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Russia’s Medvedev met with skepticism in Georgia

By Temur Kiguradze
Thursday, May 8
Russia’s new president, Dmitry Medvedev, took his presidential oath yesterday, hours before saying he would choose his patron Vladimir Putin as the country’s prime minister.

With former president Putin’s backing, Medvedev won 70 percent of the vote in a March presidential election.

Georgia had no representative at the ceremony. A Foreign Ministry spokesperson said no one was sent because the ministry did not receive an official invitation.

“We hope that relations with Russia will change now,” said Deputy Foreign Minister Giga Bokeria at a briefing yesterday.

Bokeria said Georgia is “always ready” for negotiations with Russia, and is able to make any kind of compromises “with the exception of affairs connected with Georgian sovereignty and territorial integrity.”

Opposition politicians, vying for control of parliament in this month’s elections, largely hold the same view but say they would fare better in leading the country in talks with Russia.

“The aggressive policy against Georgia will remain the same with the new president,” said moderate Republican leader Davit Berdzenishvili.

Manana Nachkebia, a member of the nine-party opposition coalition, agreed.

“Of course relations will stay the same, the aggression will continue,” Nachkebia said. She considers said it was “unpleasant but logical” that Georgia would not send anyone to the inauguration.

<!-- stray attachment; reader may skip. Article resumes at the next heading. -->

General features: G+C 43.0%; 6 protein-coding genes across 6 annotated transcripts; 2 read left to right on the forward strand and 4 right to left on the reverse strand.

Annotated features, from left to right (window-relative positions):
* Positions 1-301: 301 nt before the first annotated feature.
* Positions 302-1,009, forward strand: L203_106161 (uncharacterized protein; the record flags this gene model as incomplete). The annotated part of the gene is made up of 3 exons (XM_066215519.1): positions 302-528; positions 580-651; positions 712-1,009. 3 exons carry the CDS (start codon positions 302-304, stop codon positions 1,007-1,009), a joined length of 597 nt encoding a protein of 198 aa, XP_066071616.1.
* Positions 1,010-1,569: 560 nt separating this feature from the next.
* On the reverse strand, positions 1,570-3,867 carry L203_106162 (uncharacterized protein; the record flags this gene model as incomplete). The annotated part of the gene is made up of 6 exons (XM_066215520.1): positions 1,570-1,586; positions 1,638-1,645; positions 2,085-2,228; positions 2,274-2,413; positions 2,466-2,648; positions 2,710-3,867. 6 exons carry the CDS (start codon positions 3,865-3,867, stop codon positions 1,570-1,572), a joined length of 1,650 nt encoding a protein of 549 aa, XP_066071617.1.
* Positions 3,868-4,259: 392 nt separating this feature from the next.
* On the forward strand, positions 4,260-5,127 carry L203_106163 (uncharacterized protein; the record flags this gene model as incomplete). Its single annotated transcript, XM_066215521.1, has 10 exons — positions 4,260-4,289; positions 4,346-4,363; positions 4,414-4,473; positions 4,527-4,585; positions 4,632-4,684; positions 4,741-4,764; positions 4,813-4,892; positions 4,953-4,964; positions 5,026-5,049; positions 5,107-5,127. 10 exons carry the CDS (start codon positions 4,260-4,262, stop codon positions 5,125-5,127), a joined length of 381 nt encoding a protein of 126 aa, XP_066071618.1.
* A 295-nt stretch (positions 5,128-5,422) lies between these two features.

Berdzenishvili, the Republican leader, said Georgian-Russian relations depend on the May 21 parliamentary elections at home, which the opposition say they fear will be unfair.

“Only a democratically-elected government will be able to resist the aggression,” he told the newspaper.

Independent political analyst Ramaz Sakvarelidze suggested that by “voting for Medvedev, Russia factually prolonged Putin’s governing for four more years.”

Sakvarelidze speculated that Russia could one day see a confrontation between internal force structures headed by Putin and Medvedev, weakening their country.

“That [would be] beneficial for us,” he said.

The separatist Abkhaz foreign minister, Sergey Shamba, greeted the inauguration of Russia’s new president by hoping he would continue Putin’s policy with the “development of Russian-Abkhazian relations on the highest level.”

The new Russian president, at 42, is the youngest head of state for modern Russia, according to his official website. Born in St Petersburg (then Leningrad) in 1965, he studied law and was chairman of state energy company Gazprom before becoming a deputy prime minister.

Putin announced in December he would back Medvedev as his successor.